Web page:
Of course the media will dispute this, saying that the material was never leaked to them directly, and WikiLeaks never told them the names of the cyber-thieves. They will also say that they never made any “deals” with WikiLeaks, and only published what was already made publicly available on WikiLeaks’ own website.
3. Free Internet advocates v. Government Control
The always simmering conflict between the free internet absolutists and government protection forces will boil into a frenzy. The case will provide the perfect opportunity for some governments to demand multi-national controls on the internet that will try to prevent anything like WikiLeaks from ever happening again. The trial will be the perfect opportunity for them because people will see for the first time how the conspiracy evolved, and it will be appalling. The security demons will hammer away at how easy it was for the plan to develop because Assange was so confident he could gather and control the necessary servers without anyone suspecting what he was up to.
Naturally, there is an opposition that sees the internet as the one place where governments cannot interfere with the free flow of information. They will say it exists in an unstructured area that is truly global in dimension, and therefore beyond the control of any nation’s laws or, indeed, any system of control by international law. They will not deny that the internet can be misused to evade all legal restraints, even to the point of aiding terrorism. So be it. Of course, this argument is super-extremist, and will not be afforded serious concern. Not by you and me, anyway. But the media is another story: its very wackiness will make it hotly debated by red-faced pundits of all persuasions, generating huge profits along the way.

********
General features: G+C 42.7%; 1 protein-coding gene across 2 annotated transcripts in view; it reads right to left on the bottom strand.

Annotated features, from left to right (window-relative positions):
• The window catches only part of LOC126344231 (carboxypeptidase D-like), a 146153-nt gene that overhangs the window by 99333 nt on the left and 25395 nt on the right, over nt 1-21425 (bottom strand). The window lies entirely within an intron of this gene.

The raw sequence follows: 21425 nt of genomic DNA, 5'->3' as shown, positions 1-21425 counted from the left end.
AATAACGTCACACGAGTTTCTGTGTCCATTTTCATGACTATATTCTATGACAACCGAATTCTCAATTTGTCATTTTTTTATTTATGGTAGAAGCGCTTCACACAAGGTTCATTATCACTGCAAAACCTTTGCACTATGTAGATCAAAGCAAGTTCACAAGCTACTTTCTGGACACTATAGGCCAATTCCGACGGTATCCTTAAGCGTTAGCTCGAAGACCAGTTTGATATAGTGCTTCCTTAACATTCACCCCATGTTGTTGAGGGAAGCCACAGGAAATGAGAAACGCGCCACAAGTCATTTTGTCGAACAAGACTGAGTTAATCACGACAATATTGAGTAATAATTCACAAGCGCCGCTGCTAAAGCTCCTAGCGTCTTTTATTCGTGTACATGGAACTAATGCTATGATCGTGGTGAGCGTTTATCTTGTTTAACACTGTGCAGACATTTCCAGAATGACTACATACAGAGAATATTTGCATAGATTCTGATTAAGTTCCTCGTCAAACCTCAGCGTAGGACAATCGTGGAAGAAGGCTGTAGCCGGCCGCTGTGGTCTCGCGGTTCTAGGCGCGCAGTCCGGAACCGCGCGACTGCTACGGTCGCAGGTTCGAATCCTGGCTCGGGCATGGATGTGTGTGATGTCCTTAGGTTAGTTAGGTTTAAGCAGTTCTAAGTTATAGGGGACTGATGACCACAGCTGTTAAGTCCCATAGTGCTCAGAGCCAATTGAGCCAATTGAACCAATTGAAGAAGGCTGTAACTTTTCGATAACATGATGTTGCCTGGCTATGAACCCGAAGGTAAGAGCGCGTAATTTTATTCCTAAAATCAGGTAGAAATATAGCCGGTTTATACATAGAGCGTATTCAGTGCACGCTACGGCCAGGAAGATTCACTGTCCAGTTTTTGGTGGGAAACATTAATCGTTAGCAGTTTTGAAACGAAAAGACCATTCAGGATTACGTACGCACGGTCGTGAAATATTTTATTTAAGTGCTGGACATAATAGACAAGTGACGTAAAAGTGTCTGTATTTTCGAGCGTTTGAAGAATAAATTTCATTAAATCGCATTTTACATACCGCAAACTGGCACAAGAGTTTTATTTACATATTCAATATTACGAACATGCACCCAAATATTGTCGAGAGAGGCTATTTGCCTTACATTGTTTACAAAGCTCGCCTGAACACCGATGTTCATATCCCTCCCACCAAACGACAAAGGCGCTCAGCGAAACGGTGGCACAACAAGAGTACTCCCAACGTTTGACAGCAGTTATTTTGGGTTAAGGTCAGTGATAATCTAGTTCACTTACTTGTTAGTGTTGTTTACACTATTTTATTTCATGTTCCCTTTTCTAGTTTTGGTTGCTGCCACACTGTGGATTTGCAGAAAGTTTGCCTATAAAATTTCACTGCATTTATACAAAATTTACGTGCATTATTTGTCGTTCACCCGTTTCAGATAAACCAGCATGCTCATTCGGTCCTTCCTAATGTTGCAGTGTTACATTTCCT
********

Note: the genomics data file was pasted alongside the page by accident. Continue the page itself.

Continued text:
4. Democrat v. Republican
If the timeline I’ve described holds up, it will be Obama’s baby. So what possible grenades can he expect to be tossed by the Republicans? That’s trickier because they can’t appear to be sabotaging the government’s case. So any kind of sympathy for Assange is out of the question. And it goes without saying that one of the diciest parts of the trial will be when the government balks at the witness list for the defense, citing national security. The Republicans will absolutely not pull away from that position, as John Yoo would tell you. I surmise, instead, that the record of the government’s policy towards WikiLeaks, including possible contacts — most likely negotiations between Assange and the penetrated government agency — will be where the Administration will be most vulnerable. If there is a paper or cyber trail of negotiations where the government sought to minimize the damage, Republicans might say that this only emboldened Assange and his confederates, and was responsible for all of the leaks that came after. But this frame of attack won’t be used if the Bush presidency had its own record of accommodation.
Of course I could be totally wrong that Assange will be apprehended at all. Maybe he’s using the Bin Laden playbook, or is just the luckiest man alive. Certainly he hasn’t slowed down, as shown by an announcement that a huge and damaging cache of emails will be released by WikiLeaks this weekend. We’ll have to see. But one thing is certain: WikiLeaks exists and survives within an internet with almost no barriers, and that the security of all countries is thereby placed at risk. From that perspective, Assange’s actual motives are irrelevant. He may believe that he is prudent, responsible and pure of heart. But terrorists and traitors don’t care about that. To them, he is only an enabler whose platform will only serve their goals of mass destruction and chaos.